Debbie:  Remember No Child Left Behind, where comprehension, phonics, phonemic awareness, fluency and vocabulary received equal importance?  The common core state standards changes all that—now higher-level comprehension work is emphasized for all children, even our youngest readers.  Reading, in the common core, is all about making meaning!  And thankfully, it focuses on results, rather than means, leaving room for teachers to determine how these goals should be reached and what additional strategies might be addressed.

If teachers haven't read The Key Considerations section of the common coredo it!  They'll feel better.  I promise. 

Patrick:  In Conferring: The Keystone of Writer's Workshop, I write about two questions that our friend, Randi Allison, once asked me... What are your guiding principles?  What are you willing to fight for?  As you were working on your second edition, what were you most looking forward to reiterating?  What message carries over most strongly from the first edition?

D:  I love children.  I believe in teachers.  And these are my most important words to all of my dear colleagues...

There are many effective ways to teach children and live our lives. No one has the patent on the truth.  Find yours.  Read.  Reflect.  Think about what you already know about good teaching and how it fits with new learning.  Read some more.  Think about the implications for your classroom.  Collaborate with colleagues.  Try new things and spend time defining your beliefs and aligning your practices.  Once you’ve found what’s true for you, stand up for what you know is right.  Live it every day and be confident and clear about why you believe as you do.  People will listen!

Patrick:  The new edition includes a focus on learning targets and assessments for learning.  How to you nudge the teachers with whom you work to look closely at the ways they are "assessing" thinking?

Debbie:  Assessing thinking is hard. But if we don’t, how will we know where children are and what they need?  How will they know?  Having clear learning targets, or goals, and matching assessments, are the best way I know for children and teachers to understand where they are going, where they are now, and what they need to do to close the gap.  Assessments for learning help ensure that no child falls through the cracks—we have tangible evidence (in addition to conferring, listening in, and observation) of where each child is and what they need to move forward.  It’s enormously helpful.

Patrick:  What else would you like someone reading this to know about you?

Debbie:  I’d like them to know that I’m every teacher—that I have the same wishes, hopes, and dreams for children as they do.  That some days I feel like I am amazing and other days I leave the classroom thinking I’ve lost my touch.  But this is teaching.  It’s not about perfect lessons.  Teaching and learning—real teaching and learning—is messy.  My new mantra?  What’s the worst that could happen?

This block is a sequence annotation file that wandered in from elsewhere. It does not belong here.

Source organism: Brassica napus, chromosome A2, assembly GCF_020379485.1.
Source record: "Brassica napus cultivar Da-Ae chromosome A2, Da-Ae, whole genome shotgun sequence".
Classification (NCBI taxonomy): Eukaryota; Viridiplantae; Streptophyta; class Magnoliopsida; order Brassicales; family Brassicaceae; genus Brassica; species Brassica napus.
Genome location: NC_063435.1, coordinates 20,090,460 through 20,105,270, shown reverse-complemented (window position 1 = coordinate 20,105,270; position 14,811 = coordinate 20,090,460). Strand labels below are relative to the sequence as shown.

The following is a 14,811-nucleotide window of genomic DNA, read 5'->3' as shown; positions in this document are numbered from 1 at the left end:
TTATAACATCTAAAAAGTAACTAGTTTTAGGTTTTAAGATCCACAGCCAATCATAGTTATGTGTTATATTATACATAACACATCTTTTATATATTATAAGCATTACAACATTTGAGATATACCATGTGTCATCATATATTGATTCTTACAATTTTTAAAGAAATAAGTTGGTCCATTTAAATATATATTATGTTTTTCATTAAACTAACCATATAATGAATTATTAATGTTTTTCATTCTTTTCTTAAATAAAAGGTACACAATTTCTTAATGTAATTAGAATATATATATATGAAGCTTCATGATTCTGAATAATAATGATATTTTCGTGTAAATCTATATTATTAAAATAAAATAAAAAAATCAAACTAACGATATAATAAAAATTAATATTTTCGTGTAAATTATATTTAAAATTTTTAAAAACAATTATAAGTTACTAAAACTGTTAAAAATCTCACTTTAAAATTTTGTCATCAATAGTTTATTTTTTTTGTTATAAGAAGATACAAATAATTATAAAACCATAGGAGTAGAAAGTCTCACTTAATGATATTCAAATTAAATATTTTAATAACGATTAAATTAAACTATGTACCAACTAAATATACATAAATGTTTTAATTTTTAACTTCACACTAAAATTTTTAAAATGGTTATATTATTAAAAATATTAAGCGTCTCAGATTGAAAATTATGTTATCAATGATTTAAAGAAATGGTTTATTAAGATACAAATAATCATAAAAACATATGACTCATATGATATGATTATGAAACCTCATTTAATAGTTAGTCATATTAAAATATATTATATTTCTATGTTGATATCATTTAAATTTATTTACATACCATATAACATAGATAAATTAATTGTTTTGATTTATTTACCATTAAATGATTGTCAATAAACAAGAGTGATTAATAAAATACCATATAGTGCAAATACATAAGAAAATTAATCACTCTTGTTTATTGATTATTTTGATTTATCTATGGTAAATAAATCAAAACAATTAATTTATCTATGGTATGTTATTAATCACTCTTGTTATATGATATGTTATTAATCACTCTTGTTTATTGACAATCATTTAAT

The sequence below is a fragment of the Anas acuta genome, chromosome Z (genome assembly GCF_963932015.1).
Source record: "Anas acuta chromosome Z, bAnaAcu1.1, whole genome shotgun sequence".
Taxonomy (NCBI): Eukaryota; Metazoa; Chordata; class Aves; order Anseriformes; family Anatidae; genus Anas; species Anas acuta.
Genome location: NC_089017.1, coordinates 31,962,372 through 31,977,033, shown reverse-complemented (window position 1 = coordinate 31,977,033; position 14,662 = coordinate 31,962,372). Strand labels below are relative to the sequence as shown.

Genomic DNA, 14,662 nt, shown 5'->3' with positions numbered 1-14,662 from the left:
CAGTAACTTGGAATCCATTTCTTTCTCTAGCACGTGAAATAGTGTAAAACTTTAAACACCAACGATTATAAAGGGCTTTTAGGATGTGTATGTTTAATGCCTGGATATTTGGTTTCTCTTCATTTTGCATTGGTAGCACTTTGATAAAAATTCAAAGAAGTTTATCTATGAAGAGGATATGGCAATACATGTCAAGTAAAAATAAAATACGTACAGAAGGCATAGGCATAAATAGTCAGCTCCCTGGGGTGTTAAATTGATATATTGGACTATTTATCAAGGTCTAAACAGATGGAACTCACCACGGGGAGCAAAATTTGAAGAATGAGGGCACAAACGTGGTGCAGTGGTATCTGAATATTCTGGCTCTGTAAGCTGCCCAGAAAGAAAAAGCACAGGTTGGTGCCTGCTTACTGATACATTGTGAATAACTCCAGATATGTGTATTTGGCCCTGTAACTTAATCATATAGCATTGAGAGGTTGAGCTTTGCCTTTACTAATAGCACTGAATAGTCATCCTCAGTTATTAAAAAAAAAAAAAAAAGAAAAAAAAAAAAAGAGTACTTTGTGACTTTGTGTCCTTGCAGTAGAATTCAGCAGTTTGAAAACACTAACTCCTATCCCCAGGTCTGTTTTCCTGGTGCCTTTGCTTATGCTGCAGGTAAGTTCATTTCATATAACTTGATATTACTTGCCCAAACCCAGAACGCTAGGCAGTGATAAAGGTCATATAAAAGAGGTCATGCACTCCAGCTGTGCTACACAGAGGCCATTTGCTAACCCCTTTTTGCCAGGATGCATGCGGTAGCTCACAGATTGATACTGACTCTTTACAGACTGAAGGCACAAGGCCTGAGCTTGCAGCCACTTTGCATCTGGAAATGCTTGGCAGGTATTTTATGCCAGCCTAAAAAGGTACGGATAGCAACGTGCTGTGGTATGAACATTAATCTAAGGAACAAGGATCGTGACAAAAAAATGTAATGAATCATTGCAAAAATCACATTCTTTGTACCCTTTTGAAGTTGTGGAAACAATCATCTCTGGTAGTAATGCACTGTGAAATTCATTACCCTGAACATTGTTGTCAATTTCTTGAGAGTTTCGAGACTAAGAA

We’ll never get smarter if we don’t try new things or imagine new possibilities for the children we work with.  I want to be smarter at the end of the day than I was at the beginning.  And I’m thinking the kids I work with will be smarter, too...

• • • 

By the way, I used BOTH editions last week to talk to my 4th graders about Determining What's Important... and how our thinking changes over time.  We looked at both copies of Debbie's book (mainly the back covers) and had an amazing conversation about how Debbie's thinking has changed.  Though inferring, my students were so clear about how important it is to revise your thinking and how "what's most important" can change, depending on your purpose.  Amazing!


  1. I've read this twice already and I am still holding onto every word Debbie says. Thank you for sharing her new book -- I was aware of the new edition, but I wasn't so sure it would be "all that new." You and Debbie have changed my mind! Thanks to you for asking great questions and sharing your conversation!!! I LOVE her thinking. My initial "ah-ha" was the teacher questioning, which I think I naturally do, but need to be more intentional. I love her important words to teachers. I'm going to print it out and post it in my classroom. I can't wait to share with my colleagues. Thank you again!

  2. Debbie never stops amazing me! And, of course she's right, reading the Key Considerations for the CCSS did shed a new perspective for me! I have already shared the post with my colleagues and now I heading to amazon to place my order! I have been through 2 copies of the first edition and it was the first book I placed in the hands of my resident educator!
    Thank you for sharing!